Diabetes is a growing epidemic in the United States. Drugs that target glucagon- like peptide-1 (GLP-1) or its receptor (GLP-1R) are used to treat type 2 diabetes mellitus. In addition to the demonstrated therapeutic efficacy for diabetes, GLP-1 analogs decrease food intake. The effect on food intake is promising because of the clear association between diabetes and obesity. More recent studies, however, show that GLP-1R agonists also decrease water intake. This is particularly relevant for certain patient populations that are at high risk for both diabetes and dehydration. In older adults, for example, the incidence of diabetes is more than two times greater than it is in younger adults and dehydration is common and particularly problematic in the elderly. As such, knowing how GLP-1 affects fluid intake is essential to inform treatment decisions and help lead to future therapies that treat diabetes and reduce body weight, while preventing any complications related to decreased fluid intake. Studies from our laboratory suggest that GLP-1 can act in the brain to suppress fluid intake, but it remains unknown if endogenous GLP-1 is normally involved in the regulation of fluid intake. The studies in this proposal are designed to test the working model that GLP-1 does, indeed, play a role in the control of fluid intake and, more specifically, does so by acting as a satiety signal. The proposal describes experiments that test the following Specific Aims: 1) Does knockdown of GLP-1 or GLP-1R increase drinking behavior and is this effect the same in male and female rats? 2) What effect do challenges to body fluid homeostasis have on GLP-1-expressing cells in the CNS, particularly in the nucleus of the solitary tract (NTS)? 3) What is the effect of challenges to body fluid homeostasis on targets of NTS projections? These experiments use multiple approaches including viral-mediated knockdown, measures of gene expression, in vivo microdialysis, optogenetics, and refined analysis of behavior to test for changes in fluid intake, neural activity, gene expression, and release of GLP-1. These studies will improve our understanding of the control of fluid intake and could have a broader impact by improving our understanding of peptides that have divergent actions (e.g., used as hormone and neuromodulator). From a translational perspective, the experiments will provide greater insight regarding treatment options for patients with diabetes and could reveal information about the link between co-morbid disorders related to energy balance (e.g., obesity) and disorders related to fluid balance (e.g., hypertension).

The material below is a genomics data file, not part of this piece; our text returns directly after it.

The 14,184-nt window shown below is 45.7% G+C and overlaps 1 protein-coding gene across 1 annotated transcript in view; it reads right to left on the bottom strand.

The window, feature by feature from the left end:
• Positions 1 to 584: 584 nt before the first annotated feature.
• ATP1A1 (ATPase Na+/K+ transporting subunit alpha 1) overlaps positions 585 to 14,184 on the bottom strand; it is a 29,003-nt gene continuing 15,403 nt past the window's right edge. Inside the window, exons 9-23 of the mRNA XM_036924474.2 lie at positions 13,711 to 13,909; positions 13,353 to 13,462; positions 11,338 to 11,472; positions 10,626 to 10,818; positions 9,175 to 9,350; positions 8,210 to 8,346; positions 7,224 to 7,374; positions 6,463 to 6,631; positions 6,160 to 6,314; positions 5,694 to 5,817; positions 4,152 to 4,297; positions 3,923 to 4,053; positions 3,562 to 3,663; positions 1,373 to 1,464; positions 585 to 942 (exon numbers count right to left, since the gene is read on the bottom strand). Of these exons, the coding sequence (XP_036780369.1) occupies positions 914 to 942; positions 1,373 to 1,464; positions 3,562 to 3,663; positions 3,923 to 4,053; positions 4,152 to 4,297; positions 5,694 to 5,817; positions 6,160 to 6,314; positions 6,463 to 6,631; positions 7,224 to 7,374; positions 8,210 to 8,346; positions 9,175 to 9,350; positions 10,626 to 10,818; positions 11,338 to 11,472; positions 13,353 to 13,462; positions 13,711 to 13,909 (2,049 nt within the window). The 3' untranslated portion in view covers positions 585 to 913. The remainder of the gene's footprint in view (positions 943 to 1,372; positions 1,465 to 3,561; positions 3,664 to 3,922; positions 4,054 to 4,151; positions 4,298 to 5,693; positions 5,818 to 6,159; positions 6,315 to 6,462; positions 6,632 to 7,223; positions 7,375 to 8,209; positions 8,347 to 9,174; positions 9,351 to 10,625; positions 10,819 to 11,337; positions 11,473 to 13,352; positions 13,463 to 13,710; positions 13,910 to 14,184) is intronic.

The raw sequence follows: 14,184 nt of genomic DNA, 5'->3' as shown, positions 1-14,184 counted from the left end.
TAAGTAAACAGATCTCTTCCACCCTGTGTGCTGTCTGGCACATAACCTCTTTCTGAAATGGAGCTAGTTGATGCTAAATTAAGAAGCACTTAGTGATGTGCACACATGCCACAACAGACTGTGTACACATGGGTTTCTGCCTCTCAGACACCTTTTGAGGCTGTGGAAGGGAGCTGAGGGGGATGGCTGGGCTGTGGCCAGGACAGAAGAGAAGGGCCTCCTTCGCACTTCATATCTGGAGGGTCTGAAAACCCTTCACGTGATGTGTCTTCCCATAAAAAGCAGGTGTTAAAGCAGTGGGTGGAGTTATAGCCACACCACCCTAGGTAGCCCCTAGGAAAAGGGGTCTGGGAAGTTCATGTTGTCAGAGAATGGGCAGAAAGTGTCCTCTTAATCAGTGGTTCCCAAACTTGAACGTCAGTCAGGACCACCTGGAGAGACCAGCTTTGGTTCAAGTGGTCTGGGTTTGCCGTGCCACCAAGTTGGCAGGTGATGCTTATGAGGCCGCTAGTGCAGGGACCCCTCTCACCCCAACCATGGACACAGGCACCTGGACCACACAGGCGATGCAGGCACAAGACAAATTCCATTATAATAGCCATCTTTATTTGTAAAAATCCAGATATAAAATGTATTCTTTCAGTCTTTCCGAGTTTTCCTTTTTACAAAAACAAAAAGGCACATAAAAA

Diabetes is a growing epidemic in the United States and abroad. Glucagon-like peptide-1 has been identified as an important target for the treatment of diabetes, but administration of GLP-1 decreases water intake and, therefore, may increase the likelihood of dehydration. Studies elucidating the neural mechanisms through which GLP-1 mediates fluid intake may lead to new therapeutic approaches to combat diabetes, may provide important insight regarding current therapeutic approaches, and could guide treatment decisions, especially for patient populations that are susceptible to dehydration or other problems maintaining body fluid homeostasis.
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